God’s role

In evangelism, everything depends on God, and there is a lot that he does that we simply have no part in at all. The essential things for us are a relationship with God and prayer—acknowledging that it is his gospel and his work of salvation. There are cases when the gospel is proclaimed from wrong motives (Phil 1:15-18). I once had a man push his way into my group of friends. He wanted to impress one of the girls, so he did some walk-up evangelism in front of her, even though he did not believe the message. The girl was won over and I lost contact with them both, but a convert from this incident became my housemate a few days later. This simply proves God’s sovereignty. However, as we wish to serve him willingly, so we must prayerfully ask for and acknowledge God’s work in evangelism.

Our evangelism

We have a tough task sharing the gospel with Muslims, but God has been working in their lives already, and he can give us the right words if we depend on him. They are often repelled by the cross or the way we call Jesus the ‘Son of God’, but if we respect them and carefully orient the gospel to their way of thinking, we can overcome these hurdles. And if we remember the core message of the Messiah of the imminent judgement, we please God (and perhaps many Muslims).


*David’s surname is withheld to protect his ministry amongst Muslims.



  1. W Grudem, Systematic Theology: An Introduction to Biblical Doctrine, IVP, Nottingham, UK, 2005, p. 694).
  2. A great article on this topic is Broughton Knox, What is the Gospel, http://matthiasmedia.com/briefing/2007/04/what-is-the-gospel/ accessed 26/11/2011

11 thoughts on “Evangelism fundamentals for reaching Muslims

  1. Pingback: Christian News, August 5, 2012 PM

  2. Hi David,

    I have a couple of questions that your article posed for me.

    1. You started by saying that a simplistic gospel message of sin, judgement, but grace through the death of Christ is something that Muslims would take offense to. You seemed to be saying that it is much better to avoid them taking offense to the gospel. While i believe we should do everything we can to explain the gospel in a Method that isn’t offensive, isn’t the Content of the gospel actually what IS meant to offend? In 1 Corinthians 1 Paul talks about always preaching the message of christ and him crucified to everyone. He knows that his one message (although perhaps explained differently) is very offensive to both Jews and Gentiles but to those who are chosen by God it is very attractive and excellent. So the offensive message of Christ crucified is actually the thing that divides believers and unbelievers. 1 Cor 1:22-25 says “For Jews demand signs and Greeks seek wisdom, but we preach Christ crucified, a stumbling block to Jews and folly to Gentiles, but to those who are called, both Jews and Greeks, Christ the power of God and the wisdom of God” How does this passage (and all of 1 Corinthians 1:18-2:5) line up with your aim of trying to minimise listeners offense to the content of our gospel?

    2. My second question surrounds the content of the gospel message that you called “the core message of the Messiah of the imminent judgment”. I’m not sure i exactly understand what you mean by it. Is it a gospel that is centered on Lord/Christ Jesus’ death and resurrection and God’s grace to save us from the imminent judgement through him?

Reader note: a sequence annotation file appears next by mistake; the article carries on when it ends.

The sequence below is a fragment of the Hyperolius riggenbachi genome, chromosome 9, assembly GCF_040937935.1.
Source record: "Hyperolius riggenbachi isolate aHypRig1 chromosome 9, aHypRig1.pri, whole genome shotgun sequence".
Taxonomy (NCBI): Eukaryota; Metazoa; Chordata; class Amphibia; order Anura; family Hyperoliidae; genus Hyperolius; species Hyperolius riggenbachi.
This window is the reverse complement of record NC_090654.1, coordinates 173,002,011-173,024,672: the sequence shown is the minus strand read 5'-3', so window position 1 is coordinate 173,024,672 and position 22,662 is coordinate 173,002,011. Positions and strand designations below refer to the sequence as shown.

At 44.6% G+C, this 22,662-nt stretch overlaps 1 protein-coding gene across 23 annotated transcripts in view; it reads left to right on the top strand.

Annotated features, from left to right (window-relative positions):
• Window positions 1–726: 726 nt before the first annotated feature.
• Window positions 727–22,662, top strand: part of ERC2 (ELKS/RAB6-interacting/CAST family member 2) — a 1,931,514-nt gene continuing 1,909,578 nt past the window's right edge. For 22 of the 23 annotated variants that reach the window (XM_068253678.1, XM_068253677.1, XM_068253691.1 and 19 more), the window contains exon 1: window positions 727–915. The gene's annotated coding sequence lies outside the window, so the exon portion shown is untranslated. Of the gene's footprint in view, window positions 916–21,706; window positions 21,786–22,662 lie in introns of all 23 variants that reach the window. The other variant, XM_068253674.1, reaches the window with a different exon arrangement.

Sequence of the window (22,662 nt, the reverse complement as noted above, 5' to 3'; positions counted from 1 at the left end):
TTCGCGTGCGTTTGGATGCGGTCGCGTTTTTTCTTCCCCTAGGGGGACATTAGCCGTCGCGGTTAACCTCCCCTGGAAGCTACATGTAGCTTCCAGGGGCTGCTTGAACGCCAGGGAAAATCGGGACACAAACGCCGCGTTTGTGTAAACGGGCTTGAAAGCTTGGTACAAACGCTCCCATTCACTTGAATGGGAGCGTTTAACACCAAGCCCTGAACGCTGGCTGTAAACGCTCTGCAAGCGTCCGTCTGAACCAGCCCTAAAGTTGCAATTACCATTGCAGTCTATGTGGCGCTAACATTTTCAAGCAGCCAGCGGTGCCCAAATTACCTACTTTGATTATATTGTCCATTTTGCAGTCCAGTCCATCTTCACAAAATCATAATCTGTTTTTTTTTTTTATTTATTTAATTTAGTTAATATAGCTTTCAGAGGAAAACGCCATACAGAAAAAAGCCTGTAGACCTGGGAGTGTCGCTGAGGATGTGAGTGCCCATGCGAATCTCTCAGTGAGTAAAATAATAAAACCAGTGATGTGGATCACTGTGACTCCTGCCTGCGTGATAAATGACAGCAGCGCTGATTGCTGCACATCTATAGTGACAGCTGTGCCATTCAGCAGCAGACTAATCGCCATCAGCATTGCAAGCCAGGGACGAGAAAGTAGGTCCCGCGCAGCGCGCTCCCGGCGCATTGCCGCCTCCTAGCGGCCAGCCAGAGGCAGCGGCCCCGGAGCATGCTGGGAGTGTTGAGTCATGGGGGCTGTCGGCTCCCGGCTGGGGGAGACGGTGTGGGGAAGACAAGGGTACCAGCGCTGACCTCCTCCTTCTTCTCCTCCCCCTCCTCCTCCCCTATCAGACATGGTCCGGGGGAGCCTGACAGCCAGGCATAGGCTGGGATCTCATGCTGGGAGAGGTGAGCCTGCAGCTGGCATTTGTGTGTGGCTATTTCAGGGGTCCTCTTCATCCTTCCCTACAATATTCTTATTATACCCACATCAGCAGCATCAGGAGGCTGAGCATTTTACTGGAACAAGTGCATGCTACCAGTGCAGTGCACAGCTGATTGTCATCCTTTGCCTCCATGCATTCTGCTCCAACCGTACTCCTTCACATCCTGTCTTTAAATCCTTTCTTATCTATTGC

And I’m asking these questions because i care about the gospel and care about sharing it with unbelievers. Not at all because i want to pick an argument. And i do appreciate you thinking practically about how to share the gospel with unbelievers and that it looks like that’s what you’re doing among muslims.

  3. It has for a long seemed to me that the best summary of the evangelistic message is “Jesus is Lord”. The hearers are told that he died and rose again and as the risen Lord commands our allegiance and obedience. The fact that he rose from the dead of course starts with the premise that he died, but the meaning of his death is not necessarily (but can be) part of the evangelistic message. Wayne Grudem’s summary above leaves out a vital element- the living Lord.

    I suppose what I am saying is that as I see it “Jesus is Lord” must be central to the message but I agree that there are different ways of presenting it to suit it to different audiences. It’s good to read of this ministry. I don’t think I could do it.

    • Sorry what did you mean by “It’s good to read of this ministry. I don’t think I could do it.”?

      Regarding the rest of your comment:
      Yeah ok i think i understand what you were saying better now. I definitely agree that proclaiming Jesus as Lord is central to the gospel and was lacking from Wayne Grudem’s gospel explanation.

      I still have trouble seeing how we can proclaim Jesus as risen Lord without talking upfront about the forgiveness of sins through his name (that always seems to go hand in hand with gospel proclamation in Acts- eg Acts 2:16-36 Peter proclaims Jesus as Lord then in Acts 2: 38-39 he proclaims forgiveness of sins through him. Same pattern in Acts 3, 4, 10, 13…).

      Are you saying that with the Muslims I/ we know we should be proclaiming Jesus as Lord and that it’s better that we don’t really emphasise forgiveness of sins in Christ?

    • Just to clarify for people – David Morrison in the comments is not the David* who wrote this article!